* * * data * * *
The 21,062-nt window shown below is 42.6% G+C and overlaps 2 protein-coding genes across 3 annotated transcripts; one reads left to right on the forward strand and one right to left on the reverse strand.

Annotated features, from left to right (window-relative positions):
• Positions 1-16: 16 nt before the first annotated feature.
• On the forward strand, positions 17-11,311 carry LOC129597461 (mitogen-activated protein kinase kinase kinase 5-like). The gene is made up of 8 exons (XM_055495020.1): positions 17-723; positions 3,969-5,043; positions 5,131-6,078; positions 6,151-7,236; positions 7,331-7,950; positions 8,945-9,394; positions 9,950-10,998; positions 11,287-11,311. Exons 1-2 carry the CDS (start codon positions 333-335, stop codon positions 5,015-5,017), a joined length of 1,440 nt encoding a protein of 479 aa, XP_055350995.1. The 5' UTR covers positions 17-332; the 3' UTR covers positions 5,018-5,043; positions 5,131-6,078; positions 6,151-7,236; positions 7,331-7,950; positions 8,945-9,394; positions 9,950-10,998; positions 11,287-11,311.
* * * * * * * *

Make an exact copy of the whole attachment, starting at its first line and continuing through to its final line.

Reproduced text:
The 21,062-nt window shown below is 42.6% G+C and overlaps 2 protein-coding genes across 3 annotated transcripts; one reads left to right on the forward strand and one right to left on the reverse strand.

Annotated features, from left to right (window-relative positions):
• Positions 1-16: 16 nt before the first annotated feature.
• On the forward strand, positions 17-11,311 carry LOC129597461 (mitogen-activated protein kinase kinase kinase 5-like). The gene is made up of 8 exons (XM_055495020.1): positions 17-723; positions 3,969-5,043; positions 5,131-6,078; positions 6,151-7,236; positions 7,331-7,950; positions 8,945-9,394; positions 9,950-10,998; positions 11,287-11,311. Exons 1-2 carry the CDS (start codon positions 333-335, stop codon positions 5,015-5,017), a joined length of 1,440 nt encoding a protein of 479 aa, XP_055350995.1. The 5' UTR covers positions 17-332; the 3' UTR covers positions 5,018-5,043; positions 5,131-6,078; positions 6,151-7,236; positions 7,331-7,950; positions 8,945-9,394; positions 9,950-10,998; positions 11,287-11,311.